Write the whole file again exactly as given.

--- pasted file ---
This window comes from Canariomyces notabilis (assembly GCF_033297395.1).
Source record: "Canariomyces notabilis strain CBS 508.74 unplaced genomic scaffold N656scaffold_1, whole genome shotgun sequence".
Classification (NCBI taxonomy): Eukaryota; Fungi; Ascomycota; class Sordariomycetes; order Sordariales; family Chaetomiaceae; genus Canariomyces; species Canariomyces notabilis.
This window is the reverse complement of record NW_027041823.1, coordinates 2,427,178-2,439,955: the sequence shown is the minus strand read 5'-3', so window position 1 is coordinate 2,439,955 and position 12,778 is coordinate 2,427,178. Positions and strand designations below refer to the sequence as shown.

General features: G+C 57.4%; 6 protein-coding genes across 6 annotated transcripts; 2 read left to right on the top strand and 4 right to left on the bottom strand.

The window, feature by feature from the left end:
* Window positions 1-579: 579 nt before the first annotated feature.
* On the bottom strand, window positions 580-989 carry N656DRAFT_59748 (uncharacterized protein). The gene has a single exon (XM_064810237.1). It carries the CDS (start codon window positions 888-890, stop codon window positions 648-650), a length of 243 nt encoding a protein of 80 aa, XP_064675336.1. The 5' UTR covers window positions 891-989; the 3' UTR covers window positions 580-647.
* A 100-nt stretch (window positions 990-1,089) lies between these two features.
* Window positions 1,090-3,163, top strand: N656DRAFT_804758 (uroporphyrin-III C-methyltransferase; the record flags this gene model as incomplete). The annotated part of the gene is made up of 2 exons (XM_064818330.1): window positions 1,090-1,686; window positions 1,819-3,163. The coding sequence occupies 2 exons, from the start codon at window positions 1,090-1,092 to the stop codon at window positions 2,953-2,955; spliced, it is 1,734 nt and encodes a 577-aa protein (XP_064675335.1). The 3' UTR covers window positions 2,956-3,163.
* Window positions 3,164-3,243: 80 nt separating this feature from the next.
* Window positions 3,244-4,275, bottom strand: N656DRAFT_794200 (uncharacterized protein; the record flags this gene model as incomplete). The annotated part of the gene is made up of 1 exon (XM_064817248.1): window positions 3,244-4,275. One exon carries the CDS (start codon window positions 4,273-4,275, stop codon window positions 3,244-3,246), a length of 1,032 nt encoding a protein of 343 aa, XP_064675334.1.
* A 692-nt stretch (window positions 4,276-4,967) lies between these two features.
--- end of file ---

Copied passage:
This window comes from Canariomyces notabilis (assembly GCF_033297395.1).
Source record: "Canariomyces notabilis strain CBS 508.74 unplaced genomic scaffold N656scaffold_1, whole genome shotgun sequence".
Classification (NCBI taxonomy): Eukaryota; Fungi; Ascomycota; class Sordariomycetes; order Sordariales; family Chaetomiaceae; genus Canariomyces; species Canariomyces notabilis.
This window is the reverse complement of record NW_027041823.1, coordinates 2,427,178-2,439,955: the sequence shown is the minus strand read 5'-3', so window position 1 is coordinate 2,439,955 and position 12,778 is coordinate 2,427,178. Positions and strand designations below refer to the sequence as shown.

General features: G+C 57.4%; 6 protein-coding genes across 6 annotated transcripts; 2 read left to right on the top strand and 4 right to left on the bottom strand.

The window, feature by feature from the left end:
* Window positions 1-579: 579 nt before the first annotated feature.
* On the bottom strand, window positions 580-989 carry N656DRAFT_59748 (uncharacterized protein). The gene has a single exon (XM_064810237.1). It carries the CDS (start codon window positions 888-890, stop codon window positions 648-650), a length of 243 nt encoding a protein of 80 aa, XP_064675336.1. The 5' UTR covers window positions 891-989; the 3' UTR covers window positions 580-647.
* A 100-nt stretch (window positions 990-1,089) lies between these two features.
* Window positions 1,090-3,163, top strand: N656DRAFT_804758 (uroporphyrin-III C-methyltransferase; the record flags this gene model as incomplete). The annotated part of the gene is made up of 2 exons (XM_064818330.1): window positions 1,090-1,686; window positions 1,819-3,163. The coding sequence occupies 2 exons, from the start codon at window positions 1,090-1,092 to the stop codon at window positions 2,953-2,955; spliced, it is 1,734 nt and encodes a 577-aa protein (XP_064675335.1). The 3' UTR covers window positions 2,956-3,163.
* Window positions 3,164-3,243: 80 nt separating this feature from the next.
* Window positions 3,244-4,275, bottom strand: N656DRAFT_794200 (uncharacterized protein; the record flags this gene model as incomplete). The annotated part of the gene is made up of 1 exon (XM_064817248.1): window positions 3,244-4,275. One exon carries the CDS (start codon window positions 4,273-4,275, stop codon window positions 3,244-3,246), a length of 1,032 nt encoding a protein of 343 aa, XP_064675334.1.
* A 692-nt stretch (window positions 4,276-4,967) lies between these two features.